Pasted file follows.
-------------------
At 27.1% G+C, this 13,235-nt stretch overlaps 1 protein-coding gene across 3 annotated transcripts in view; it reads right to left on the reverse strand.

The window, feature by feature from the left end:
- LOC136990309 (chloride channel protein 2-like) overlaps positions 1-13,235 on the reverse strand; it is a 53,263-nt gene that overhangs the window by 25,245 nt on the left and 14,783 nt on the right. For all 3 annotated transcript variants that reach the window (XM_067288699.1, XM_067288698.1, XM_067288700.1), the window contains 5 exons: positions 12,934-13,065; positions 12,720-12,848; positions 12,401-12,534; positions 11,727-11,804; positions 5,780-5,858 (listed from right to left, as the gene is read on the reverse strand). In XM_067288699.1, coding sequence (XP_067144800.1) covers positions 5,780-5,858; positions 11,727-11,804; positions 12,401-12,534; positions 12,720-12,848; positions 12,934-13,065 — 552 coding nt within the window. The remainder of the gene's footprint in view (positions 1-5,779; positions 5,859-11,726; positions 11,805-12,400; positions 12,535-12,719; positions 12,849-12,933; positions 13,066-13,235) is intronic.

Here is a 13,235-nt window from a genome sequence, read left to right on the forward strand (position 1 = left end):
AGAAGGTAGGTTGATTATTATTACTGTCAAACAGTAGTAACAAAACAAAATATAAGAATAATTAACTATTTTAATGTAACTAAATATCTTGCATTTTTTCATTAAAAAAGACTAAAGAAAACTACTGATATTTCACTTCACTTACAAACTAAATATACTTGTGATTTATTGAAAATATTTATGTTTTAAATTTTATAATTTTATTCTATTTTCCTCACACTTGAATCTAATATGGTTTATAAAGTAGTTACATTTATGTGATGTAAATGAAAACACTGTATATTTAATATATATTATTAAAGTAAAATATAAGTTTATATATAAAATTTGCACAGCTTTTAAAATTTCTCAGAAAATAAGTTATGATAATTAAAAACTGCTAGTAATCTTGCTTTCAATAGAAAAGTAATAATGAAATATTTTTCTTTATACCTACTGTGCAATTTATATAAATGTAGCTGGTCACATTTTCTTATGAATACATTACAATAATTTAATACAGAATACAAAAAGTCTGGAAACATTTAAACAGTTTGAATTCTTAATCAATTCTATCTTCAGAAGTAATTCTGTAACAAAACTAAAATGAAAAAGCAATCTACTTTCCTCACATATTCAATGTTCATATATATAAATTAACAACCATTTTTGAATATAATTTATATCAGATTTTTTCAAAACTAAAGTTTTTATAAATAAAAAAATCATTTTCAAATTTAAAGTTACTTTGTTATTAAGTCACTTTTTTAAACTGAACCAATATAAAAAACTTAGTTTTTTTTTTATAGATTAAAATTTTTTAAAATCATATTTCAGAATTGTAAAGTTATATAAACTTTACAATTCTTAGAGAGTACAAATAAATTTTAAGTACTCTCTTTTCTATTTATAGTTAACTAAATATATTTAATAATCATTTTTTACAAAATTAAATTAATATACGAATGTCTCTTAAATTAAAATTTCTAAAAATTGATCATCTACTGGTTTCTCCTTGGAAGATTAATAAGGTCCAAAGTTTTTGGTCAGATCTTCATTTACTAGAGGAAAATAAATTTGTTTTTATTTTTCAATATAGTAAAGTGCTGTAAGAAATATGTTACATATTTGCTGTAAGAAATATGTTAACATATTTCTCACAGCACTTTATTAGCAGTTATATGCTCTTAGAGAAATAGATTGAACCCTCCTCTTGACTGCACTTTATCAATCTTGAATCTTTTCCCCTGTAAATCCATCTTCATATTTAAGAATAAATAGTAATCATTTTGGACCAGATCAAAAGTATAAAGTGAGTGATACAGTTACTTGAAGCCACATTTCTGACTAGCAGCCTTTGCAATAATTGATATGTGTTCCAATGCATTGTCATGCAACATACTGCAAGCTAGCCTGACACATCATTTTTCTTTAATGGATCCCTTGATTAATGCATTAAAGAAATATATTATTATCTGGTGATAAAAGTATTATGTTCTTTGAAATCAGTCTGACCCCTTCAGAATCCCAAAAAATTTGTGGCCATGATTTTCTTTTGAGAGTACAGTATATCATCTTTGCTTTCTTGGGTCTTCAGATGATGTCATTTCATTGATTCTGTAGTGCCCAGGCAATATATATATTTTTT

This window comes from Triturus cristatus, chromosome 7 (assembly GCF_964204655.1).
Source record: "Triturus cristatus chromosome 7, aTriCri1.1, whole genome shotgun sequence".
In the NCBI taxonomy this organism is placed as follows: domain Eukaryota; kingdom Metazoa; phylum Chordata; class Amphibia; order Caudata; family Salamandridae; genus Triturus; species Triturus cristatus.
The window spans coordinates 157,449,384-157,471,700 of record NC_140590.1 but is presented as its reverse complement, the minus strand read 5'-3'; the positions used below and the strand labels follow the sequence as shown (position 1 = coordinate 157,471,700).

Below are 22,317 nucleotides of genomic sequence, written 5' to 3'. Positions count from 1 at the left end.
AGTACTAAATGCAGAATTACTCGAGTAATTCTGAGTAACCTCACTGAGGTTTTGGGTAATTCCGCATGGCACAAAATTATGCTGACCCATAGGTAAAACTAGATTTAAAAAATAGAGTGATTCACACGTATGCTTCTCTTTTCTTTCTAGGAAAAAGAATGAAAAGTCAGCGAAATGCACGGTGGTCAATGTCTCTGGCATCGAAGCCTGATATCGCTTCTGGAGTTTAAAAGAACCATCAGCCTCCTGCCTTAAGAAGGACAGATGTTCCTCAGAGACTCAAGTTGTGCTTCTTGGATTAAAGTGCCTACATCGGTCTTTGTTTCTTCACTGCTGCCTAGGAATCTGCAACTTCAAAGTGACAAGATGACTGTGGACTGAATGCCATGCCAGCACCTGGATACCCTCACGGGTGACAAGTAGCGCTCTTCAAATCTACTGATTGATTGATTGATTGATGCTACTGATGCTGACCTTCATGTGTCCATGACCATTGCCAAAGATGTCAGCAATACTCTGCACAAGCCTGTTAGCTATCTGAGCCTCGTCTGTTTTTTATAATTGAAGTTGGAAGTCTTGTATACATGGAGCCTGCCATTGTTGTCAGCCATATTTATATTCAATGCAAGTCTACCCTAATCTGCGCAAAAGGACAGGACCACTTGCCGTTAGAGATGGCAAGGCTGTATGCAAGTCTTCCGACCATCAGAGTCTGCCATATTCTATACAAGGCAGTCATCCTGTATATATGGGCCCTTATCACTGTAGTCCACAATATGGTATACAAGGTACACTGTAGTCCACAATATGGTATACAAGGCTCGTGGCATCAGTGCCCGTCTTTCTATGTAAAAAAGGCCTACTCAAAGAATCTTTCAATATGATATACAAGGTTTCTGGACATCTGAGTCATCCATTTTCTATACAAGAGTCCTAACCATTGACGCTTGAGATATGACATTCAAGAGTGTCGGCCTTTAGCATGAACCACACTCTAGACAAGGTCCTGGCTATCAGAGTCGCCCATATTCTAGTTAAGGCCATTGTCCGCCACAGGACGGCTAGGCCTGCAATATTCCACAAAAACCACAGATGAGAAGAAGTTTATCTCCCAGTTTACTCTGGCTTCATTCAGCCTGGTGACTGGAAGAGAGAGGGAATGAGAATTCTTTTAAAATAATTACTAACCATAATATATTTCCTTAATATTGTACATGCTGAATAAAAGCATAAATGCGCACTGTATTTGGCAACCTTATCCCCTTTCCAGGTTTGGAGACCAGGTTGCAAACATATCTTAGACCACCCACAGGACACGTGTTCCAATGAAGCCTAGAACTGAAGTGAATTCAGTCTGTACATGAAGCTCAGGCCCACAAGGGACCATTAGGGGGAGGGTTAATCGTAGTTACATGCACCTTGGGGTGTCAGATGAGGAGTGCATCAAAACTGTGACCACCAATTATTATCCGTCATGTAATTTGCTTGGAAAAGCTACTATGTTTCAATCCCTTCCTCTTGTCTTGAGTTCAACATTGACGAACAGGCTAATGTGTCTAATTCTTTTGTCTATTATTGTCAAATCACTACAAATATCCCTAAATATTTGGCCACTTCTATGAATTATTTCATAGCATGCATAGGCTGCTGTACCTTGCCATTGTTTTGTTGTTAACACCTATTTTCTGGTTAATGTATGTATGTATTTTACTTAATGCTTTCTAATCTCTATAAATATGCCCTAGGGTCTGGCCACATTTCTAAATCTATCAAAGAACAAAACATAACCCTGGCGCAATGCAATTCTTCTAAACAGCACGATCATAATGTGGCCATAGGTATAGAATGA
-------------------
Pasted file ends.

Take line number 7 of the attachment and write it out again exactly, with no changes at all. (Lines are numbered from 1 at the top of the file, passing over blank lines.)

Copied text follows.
Source record: "Triturus cristatus chromosome 7, aTriCri1.1, whole genome shotgun sequence".